Doodles from an Eventful Summer
This month's Absolute Return Letter is a little different. It was a very eventful summer with many incidents impacting financial markets and we have compiled all these topics into one letter. China is, not surprisingly, a core subject. If the Chinese economy is slowing (and it is), we don't think China is in for a hard landing. If anyone is in the near term - and this may surprise you - we think the U.S. and the euro zone are far more likely candidates.
A Return to Fundamentals?
June was a very eventful month, in particular here in Europe. Greece went from bad to worse, and the Greek people have now been asked to vote on their own destiny in a referendum scheduled for Sunday 5 July, which we expect to return in a 'Yes' vote. However, Greece is not the only subject in the July Absolute Return Letter. Financial markets have in many ways behaved oddly since the near meltdown in 2008. The objective of this month's letter is to look at whether we are finally beginning to see some sort of normalisation - as in a return to the conditions we had prior to 2008...
Are Bond Investors Crying Wolf?
Since we last wrote to you there has been quite a dramatic increase in interest rates in most markets and in Germany in particular. In this letter we look into whether this is the beginning of something much bigger. For those of you with too little time on your hands we conclude that it is NOT. Economic growth will stay low for many years to come, and central banks have no intention of suddenly flooding the bond market with sell orders.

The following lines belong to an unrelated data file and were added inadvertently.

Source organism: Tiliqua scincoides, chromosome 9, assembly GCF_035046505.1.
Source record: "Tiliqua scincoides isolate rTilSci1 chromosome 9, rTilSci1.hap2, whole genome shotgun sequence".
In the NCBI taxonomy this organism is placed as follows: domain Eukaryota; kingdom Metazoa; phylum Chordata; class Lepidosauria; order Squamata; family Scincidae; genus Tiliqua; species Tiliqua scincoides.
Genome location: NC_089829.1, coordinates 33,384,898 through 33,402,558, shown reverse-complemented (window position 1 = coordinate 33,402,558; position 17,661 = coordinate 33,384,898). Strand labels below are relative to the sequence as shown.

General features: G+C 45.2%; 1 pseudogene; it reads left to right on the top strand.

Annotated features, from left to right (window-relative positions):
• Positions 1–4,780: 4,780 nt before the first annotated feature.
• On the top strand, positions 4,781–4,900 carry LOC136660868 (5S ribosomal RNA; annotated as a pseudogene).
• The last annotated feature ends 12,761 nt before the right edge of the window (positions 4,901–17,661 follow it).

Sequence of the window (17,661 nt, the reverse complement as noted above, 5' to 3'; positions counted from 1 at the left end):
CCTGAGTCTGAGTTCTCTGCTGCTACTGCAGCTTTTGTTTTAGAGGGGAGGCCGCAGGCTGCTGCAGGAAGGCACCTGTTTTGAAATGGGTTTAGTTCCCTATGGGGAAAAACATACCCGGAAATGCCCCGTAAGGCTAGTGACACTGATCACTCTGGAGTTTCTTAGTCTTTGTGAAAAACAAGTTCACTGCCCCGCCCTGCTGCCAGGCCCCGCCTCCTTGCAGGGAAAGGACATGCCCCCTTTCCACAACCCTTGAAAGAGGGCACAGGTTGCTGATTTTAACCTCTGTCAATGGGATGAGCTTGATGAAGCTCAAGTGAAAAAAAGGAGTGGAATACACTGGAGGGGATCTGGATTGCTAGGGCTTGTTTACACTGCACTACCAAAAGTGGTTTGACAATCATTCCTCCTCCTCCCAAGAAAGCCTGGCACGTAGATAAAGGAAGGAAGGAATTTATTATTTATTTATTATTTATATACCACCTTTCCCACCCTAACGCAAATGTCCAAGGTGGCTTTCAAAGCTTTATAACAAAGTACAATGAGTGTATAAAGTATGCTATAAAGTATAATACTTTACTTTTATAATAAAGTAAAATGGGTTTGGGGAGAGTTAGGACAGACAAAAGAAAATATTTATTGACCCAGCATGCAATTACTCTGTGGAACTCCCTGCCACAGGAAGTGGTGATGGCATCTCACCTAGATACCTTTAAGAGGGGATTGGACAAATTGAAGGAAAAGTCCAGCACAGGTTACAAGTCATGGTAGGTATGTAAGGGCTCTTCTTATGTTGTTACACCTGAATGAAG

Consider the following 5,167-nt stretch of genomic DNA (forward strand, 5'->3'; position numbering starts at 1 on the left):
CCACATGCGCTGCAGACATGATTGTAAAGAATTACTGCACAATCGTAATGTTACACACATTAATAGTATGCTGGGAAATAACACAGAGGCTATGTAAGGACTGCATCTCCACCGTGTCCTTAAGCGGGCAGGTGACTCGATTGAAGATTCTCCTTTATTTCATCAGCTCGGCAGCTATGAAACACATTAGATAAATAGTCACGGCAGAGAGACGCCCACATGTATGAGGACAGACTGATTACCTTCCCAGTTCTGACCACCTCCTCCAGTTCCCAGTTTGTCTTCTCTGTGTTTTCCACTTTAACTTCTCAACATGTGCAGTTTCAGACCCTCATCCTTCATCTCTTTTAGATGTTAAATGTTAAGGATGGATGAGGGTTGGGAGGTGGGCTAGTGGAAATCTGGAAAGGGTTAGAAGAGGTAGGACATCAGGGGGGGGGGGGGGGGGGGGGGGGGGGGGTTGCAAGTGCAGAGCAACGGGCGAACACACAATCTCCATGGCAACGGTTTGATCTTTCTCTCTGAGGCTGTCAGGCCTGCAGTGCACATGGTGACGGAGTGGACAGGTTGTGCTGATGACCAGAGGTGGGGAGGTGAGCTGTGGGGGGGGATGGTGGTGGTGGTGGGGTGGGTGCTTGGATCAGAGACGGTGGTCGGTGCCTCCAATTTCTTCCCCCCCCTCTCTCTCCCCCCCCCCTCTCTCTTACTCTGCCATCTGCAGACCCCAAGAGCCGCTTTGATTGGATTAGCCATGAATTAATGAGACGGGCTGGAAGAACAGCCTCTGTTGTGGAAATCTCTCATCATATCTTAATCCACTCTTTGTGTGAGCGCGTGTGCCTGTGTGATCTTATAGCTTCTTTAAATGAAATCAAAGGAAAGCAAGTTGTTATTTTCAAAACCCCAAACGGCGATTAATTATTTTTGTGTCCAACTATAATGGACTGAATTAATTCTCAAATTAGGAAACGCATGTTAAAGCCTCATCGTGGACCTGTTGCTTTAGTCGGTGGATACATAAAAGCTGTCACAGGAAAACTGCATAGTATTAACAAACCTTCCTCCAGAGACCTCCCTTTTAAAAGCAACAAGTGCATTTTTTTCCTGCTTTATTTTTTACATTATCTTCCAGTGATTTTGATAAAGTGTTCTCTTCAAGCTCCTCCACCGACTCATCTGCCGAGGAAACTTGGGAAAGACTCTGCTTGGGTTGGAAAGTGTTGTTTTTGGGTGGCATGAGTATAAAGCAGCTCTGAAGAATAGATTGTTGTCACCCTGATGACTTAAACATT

How to Dress for a Rainy Day
The answer is the Lollapalooza effect. The question you may recall from last month’s Absolute Return Letter - what’s the opposite of a perfect storm, or put another way, what do you call it when an unusual combination of constructive factors creates an outcome which is extraordinarily positive? A reader was kind enough to provide the answer, which was coined by Charles Munger years ago. As a non-American, the answer was at first complete gobbledygook to me, but a quick Google search convinced me that the answer is absolutely legitimate. Thank you.
The 'Perfect Storm'
This month's Absolute Return Letter is about the highly unusual set of circumstances which have underpinned the equity bull market of the last 35 years. Not one of the factors we identify did exceptionally well - they all did and, between them, they created the perfect breeding ground for exceptional equity performance. So far so good. Unfortunately a reality check is required as it is exceedingly unlikely that those circumstances will be repeated in our lifetime. We should prepare for more modest returns ahead.
Tigers in Africa
This month's Absolute Return Letter is about unrealistic expectations which is something we are all guilty of from time to time. We look at why it is unrealistic to expect equity returns to be in the double digit range over the next several years, why central banks are not printing money like many believe, plus a few other topics.